If he keeps the security deposit wrongfully, you can sue to get it back. This should include removing any untrue statement from your credit history. You can ask for discovery, and you should request a copy of his bank statements to prove it was not kept in a trust account and that he treated it as his money and not yours.
Chapter 7 Bankruptcy Will Often Increase your Credit Score
Landlords will look at your credit report. If your credit was less than 600, it should increase by 50 points or more after Chapter 7. Your credit file should contain notations of accounts closed after Chapter 7. One of the reasons for filing for bankruptcy is to improve poor credit. Your financial crisis should be over after Chapter 7.
Your financial obligations are gone. A prospective landlord should understand that filing bankruptcy was a financial decision. Chapter 7 increased your net worth and brought you debt relief. It ended a financial situation that was often not healthy for your family.
You Will Probably Would Pay Him if You Paid for Another Apartment after a Bankruptcy Filing
Whether you pay your credit cards or medical debt on time or not is not as important to a landlord as whether you timely tender your rent on time and in full. A long history of paying for prior apartments and keeping up the property helps. Many people may be delinquent on their hospital bills but never miss a mortgage or rent payment.
Why you Filed Bankruptcy is Often a Question You Will be Asked
Whether the tenant will tell the truth is often a factor in whether or not to trust you. If you lie to the person taking rental applications, they assume you lack the character to be a good tenant. Be prepared for the question, “what happened to require a bankruptcy case.” The question will be asked.
Your past rental history will be a large part of the application. If you make timely payments, renting an apartment will get easier. If your application and problems in the past have to be explained, they will be considered excuses, not reasons for late payments.
Rental property has to be maintained, and most landlords would like persons with good credit to file applications. But many excellent people file bankruptcy, and if there are no other factors to deny you, an apartment landlord may be tempted to take a chance.
Legal professionals are happy to explain how for about 1800 dollars and ten hours of your work to prepare a bankruptcy case, you can eliminate 50 to 100 thousand dollars of unsecured debt with a Chapter 7. Often a recent bankruptcy improves your credit report.
Getting an Apartment after Bankruptcy is Just a Step to Buying a New House
Bankruptcy works to help people from renting an apartment to becoming a private owners of a home. In Chapter 13, your bankruptcy case status is everything. If you paid on items on time after you filed bankruptcy, you should qualify for a home mortgage within a year in Chapter 13 and 2 years after the Bankruptcy court gives you a Chapter 7 discharge.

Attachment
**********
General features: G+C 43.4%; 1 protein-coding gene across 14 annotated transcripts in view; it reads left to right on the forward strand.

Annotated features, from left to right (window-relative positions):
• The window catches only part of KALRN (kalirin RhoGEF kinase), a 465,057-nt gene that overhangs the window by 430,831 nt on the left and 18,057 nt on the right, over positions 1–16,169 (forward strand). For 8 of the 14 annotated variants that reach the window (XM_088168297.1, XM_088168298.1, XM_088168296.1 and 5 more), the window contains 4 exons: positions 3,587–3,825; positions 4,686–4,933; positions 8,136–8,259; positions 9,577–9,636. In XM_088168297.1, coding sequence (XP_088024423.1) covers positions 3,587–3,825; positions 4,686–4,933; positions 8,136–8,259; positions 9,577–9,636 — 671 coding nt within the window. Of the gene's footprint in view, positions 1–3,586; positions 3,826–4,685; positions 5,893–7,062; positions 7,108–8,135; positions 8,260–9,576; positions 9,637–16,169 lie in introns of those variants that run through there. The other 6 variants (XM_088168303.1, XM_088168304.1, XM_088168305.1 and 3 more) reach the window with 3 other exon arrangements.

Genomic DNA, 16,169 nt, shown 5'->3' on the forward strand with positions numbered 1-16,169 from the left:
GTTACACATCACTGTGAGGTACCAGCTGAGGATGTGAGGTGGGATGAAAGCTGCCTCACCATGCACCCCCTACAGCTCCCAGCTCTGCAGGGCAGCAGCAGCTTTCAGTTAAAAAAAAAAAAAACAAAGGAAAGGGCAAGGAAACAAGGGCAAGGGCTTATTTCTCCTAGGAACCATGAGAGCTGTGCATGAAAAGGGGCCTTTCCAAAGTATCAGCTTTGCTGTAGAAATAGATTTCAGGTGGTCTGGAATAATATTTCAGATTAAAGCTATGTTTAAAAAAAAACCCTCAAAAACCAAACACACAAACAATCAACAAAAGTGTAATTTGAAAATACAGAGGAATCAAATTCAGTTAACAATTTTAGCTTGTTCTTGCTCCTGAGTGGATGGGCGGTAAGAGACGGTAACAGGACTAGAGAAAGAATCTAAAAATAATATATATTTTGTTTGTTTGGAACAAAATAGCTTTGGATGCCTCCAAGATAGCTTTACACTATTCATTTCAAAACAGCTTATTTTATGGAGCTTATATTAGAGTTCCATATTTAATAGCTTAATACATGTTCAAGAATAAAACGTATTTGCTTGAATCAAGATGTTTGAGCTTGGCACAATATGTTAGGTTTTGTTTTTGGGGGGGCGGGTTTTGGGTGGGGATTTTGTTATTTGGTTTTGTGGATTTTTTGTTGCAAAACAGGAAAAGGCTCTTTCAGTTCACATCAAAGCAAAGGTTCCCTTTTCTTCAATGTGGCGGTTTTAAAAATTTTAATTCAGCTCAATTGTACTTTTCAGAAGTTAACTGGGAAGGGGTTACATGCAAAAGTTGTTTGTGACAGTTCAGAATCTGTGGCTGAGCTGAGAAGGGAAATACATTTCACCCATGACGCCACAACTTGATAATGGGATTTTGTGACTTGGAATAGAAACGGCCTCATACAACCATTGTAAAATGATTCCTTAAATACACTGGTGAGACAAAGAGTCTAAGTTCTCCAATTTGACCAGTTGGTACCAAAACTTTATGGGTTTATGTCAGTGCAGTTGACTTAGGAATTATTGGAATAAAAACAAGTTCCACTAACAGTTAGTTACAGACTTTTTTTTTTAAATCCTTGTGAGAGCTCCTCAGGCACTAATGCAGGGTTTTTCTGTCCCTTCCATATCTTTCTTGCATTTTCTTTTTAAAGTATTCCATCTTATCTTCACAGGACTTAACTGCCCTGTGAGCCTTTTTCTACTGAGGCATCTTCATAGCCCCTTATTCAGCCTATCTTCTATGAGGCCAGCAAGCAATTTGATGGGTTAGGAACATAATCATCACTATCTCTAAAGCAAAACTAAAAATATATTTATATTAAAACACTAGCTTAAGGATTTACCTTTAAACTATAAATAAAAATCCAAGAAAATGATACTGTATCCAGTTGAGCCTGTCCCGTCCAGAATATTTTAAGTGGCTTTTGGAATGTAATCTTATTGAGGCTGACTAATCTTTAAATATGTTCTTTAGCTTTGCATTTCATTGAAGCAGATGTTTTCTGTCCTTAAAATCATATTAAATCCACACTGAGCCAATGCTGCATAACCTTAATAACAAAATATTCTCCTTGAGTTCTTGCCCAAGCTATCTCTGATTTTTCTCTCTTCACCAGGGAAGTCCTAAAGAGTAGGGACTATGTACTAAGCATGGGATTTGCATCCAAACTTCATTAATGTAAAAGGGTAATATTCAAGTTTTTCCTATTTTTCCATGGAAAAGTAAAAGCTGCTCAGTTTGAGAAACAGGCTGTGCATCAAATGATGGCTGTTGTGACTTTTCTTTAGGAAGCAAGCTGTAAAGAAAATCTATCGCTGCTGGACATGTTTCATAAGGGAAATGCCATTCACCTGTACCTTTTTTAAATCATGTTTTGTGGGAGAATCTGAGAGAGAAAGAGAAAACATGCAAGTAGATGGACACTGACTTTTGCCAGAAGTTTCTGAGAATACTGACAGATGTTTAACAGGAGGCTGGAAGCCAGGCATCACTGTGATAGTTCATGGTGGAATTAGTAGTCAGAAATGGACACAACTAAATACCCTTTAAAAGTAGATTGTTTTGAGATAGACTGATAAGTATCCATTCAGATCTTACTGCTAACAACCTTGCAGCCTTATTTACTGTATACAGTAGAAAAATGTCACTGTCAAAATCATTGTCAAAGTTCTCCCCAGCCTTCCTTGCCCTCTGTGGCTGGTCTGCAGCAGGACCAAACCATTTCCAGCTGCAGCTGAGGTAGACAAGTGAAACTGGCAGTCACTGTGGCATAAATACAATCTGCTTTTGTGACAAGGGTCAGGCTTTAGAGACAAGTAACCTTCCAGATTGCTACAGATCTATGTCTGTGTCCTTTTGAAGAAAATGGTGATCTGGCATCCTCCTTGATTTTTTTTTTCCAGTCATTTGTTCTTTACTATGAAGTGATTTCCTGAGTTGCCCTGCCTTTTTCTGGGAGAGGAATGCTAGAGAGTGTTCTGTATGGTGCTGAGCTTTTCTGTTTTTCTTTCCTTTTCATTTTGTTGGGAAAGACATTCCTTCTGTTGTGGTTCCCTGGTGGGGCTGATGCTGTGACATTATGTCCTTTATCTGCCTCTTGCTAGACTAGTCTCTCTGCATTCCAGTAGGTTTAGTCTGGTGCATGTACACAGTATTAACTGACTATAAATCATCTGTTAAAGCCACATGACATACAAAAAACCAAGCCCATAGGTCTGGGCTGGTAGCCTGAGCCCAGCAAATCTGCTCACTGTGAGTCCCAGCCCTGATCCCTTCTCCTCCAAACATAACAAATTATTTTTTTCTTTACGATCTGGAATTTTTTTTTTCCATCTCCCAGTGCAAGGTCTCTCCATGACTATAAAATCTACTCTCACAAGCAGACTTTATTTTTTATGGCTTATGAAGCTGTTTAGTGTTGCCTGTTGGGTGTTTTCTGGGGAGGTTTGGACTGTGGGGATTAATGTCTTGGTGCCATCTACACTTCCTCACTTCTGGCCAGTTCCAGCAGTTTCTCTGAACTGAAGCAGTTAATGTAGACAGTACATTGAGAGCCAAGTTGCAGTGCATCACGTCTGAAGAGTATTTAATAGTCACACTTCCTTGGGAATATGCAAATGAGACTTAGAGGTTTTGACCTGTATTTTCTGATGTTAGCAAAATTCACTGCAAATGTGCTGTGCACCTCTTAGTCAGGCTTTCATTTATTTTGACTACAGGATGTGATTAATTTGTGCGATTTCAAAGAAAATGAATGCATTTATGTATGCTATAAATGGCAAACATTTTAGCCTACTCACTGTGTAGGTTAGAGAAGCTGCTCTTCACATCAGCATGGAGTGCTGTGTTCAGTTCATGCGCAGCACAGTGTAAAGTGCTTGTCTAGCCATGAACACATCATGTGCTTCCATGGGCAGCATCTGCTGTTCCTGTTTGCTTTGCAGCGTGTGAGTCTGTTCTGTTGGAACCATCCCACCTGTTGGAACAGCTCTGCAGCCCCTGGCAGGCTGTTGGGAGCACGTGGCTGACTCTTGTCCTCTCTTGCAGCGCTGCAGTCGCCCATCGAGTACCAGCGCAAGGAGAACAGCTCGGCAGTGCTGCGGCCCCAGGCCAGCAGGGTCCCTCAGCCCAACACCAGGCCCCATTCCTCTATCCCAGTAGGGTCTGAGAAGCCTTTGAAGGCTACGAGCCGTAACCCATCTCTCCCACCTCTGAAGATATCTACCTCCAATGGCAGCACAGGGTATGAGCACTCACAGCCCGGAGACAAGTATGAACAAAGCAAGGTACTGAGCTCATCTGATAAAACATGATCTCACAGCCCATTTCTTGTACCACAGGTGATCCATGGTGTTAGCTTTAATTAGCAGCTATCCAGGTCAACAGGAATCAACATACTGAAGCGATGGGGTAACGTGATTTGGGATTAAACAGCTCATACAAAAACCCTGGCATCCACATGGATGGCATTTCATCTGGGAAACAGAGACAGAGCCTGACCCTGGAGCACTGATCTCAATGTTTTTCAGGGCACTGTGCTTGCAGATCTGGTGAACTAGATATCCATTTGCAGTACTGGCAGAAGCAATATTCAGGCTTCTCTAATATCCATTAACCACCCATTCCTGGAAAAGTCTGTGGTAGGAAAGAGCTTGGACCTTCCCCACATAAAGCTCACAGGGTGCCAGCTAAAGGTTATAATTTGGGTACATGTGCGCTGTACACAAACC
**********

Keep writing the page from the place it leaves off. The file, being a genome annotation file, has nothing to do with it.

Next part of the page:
If you don’t do something to end the defaults and years later, you are still late on payments you never qualify for. It means a fresh start. But to get to homeownership, you often have to rent an apartment after bankruptcy.
Many landlords will run a credit check, but a potential landlord will accept bankruptcies if there are no other debts or current job problems. A landlord will not just rent but will often also sell homes. They invest in an apartment.
But at some point, Landlords retire. Your on-time payments to landlords and car loans will allow you to move beyond renting to having the credit to own a home or being a potential landlord yourself. Potential landlords would accept bankruptcies if the landlord obtained enough positive information in a credit record and investigation to show you were likely to pay.
List of Websites That Can Help You Locate Apartment After Bankruptcy Filing
Many renters can file bankruptcy, and you should not have to live with a family member just because a credit check shows a potential landlord you filed bankruptcy. Bankruptcy is only one factor in deciding whether a landlord should rent to you.
Corporate policies may be a problem with large apartment complexes. The large apartment complexes owned by banks tend to only look at a credit record. But you can rent from a private landlord after bankruptcy.
Here are some of the best websites to help locate an apartment or home after filing bankruptcy. Be sure to come in for a free consultation with our law firm.
Talk to Us as Your Bankruptcy Attorney!
We give a free consultation which is often two hours long. We ensure our law firm gives you the information you need to successfully do a Chapter 7 bankruptcy and rent an apartment from a reasonable landlord.
Resources for Bankruptcy
If you are considering bankruptcy, don’t delay because timing is crucial. I am here to help you. So, contact my office immediately to start the conversation—Nick C. Thompson, Bankruptcy Lawyer: 502-625-0905.